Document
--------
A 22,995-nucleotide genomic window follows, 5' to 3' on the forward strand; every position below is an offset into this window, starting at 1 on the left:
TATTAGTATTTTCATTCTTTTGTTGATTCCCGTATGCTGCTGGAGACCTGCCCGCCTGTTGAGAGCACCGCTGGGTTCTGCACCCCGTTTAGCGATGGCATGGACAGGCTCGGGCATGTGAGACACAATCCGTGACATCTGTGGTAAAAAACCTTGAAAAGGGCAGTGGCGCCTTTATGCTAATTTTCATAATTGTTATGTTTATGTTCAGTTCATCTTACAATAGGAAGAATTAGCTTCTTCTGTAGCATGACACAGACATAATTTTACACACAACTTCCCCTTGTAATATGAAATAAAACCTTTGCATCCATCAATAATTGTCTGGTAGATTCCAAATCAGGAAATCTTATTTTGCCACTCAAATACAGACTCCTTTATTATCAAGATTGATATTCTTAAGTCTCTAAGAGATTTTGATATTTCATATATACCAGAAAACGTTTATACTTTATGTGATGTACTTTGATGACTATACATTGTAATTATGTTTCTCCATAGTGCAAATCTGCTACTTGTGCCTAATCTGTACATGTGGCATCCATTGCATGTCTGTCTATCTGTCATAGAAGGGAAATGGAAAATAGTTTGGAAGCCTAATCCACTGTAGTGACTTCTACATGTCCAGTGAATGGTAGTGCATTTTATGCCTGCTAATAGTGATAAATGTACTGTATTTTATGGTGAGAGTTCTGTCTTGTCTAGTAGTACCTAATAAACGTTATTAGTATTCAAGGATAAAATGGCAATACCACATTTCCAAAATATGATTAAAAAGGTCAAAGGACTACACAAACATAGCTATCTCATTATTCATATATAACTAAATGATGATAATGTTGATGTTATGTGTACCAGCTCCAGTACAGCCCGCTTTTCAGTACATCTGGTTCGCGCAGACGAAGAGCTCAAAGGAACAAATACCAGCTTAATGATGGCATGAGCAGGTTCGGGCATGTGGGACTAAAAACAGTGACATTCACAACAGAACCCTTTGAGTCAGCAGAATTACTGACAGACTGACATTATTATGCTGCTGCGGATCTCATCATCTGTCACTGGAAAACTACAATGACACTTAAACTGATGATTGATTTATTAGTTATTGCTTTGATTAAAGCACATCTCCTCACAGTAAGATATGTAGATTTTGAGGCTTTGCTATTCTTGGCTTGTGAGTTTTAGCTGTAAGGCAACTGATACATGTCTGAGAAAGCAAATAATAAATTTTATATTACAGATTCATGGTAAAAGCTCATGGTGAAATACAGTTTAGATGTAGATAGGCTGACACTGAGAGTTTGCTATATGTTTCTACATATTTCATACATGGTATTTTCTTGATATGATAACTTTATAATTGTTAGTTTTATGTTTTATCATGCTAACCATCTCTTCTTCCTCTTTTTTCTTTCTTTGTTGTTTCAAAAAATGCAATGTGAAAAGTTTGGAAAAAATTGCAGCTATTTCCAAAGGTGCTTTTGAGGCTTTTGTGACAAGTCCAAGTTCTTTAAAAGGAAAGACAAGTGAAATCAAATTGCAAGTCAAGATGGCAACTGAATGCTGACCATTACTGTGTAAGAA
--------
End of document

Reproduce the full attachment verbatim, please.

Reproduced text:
A 22,995-nucleotide genomic window follows, 5' to 3' on the forward strand; every position below is an offset into this window, starting at 1 on the left:
TATTAGTATTTTCATTCTTTTGTTGATTCCCGTATGCTGCTGGAGACCTGCCCGCCTGTTGAGAGCACCGCTGGGTTCTGCACCCCGTTTAGCGATGGCATGGACAGGCTCGGGCATGTGAGACACAATCCGTGACATCTGTGGTAAAAAACCTTGAAAAGGGCAGTGGCGCCTTTATGCTAATTTTCATAATTGTTATGTTTATGTTCAGTTCATCTTACAATAGGAAGAATTAGCTTCTTCTGTAGCATGACACAGACATAATTTTACACACAACTTCCCCTTGTAATATGAAATAAAACCTTTGCATCCATCAATAATTGTCTGGTAGATTCCAAATCAGGAAATCTTATTTTGCCACTCAAATACAGACTCCTTTATTATCAAGATTGATATTCTTAAGTCTCTAAGAGATTTTGATATTTCATATATACCAGAAAACGTTTATACTTTATGTGATGTACTTTGATGACTATACATTGTAATTATGTTTCTCCATAGTGCAAATCTGCTACTTGTGCCTAATCTGTACATGTGGCATCCATTGCATGTCTGTCTATCTGTCATAGAAGGGAAATGGAAAATAGTTTGGAAGCCTAATCCACTGTAGTGACTTCTACATGTCCAGTGAATGGTAGTGCATTTTATGCCTGCTAATAGTGATAAATGTACTGTATTTTATGGTGAGAGTTCTGTCTTGTCTAGTAGTACCTAATAAACGTTATTAGTATTCAAGGATAAAATGGCAATACCACATTTCCAAAATATGATTAAAAAGGTCAAAGGACTACACAAACATAGCTATCTCATTATTCATATATAACTAAATGATGATAATGTTGATGTTATGTGTACCAGCTCCAGTACAGCCCGCTTTTCAGTACATCTGGTTCGCGCAGACGAAGAGCTCAAAGGAACAAATACCAGCTTAATGATGGCATGAGCAGGTTCGGGCATGTGGGACTAAAAACAGTGACATTCACAACAGAACCCTTTGAGTCAGCAGAATTACTGACAGACTGACATTATTATGCTGCTGCGGATCTCATCATCTGTCACTGGAAAACTACAATGACACTTAAACTGATGATTGATTTATTAGTTATTGCTTTGATTAAAGCACATCTCCTCACAGTAAGATATGTAGATTTTGAGGCTTTGCTATTCTTGGCTTGTGAGTTTTAGCTGTAAGGCAACTGATACATGTCTGAGAAAGCAAATAATAAATTTTATATTACAGATTCATGGTAAAAGCTCATGGTGAAATACAGTTTAGATGTAGATAGGCTGACACTGAGAGTTTGCTATATGTTTCTACATATTTCATACATGGTATTTTCTTGATATGATAACTTTATAATTGTTAGTTTTATGTTTTATCATGCTAACCATCTCTTCTTCCTCTTTTTTCTTTCTTTGTTGTTTCAAAAAATGCAATGTGAAAAGTTTGGAAAAAATTGCAGCTATTTCCAAAGGTGCTTTTGAGGCTTTTGTGACAAGTCCAAGTTCTTTAAAAGGAAAGACAAGTGAAATCAAATTGCAAGTCAAGATGGCAACTGAATGCTGACCATTACTGTGTAAGAA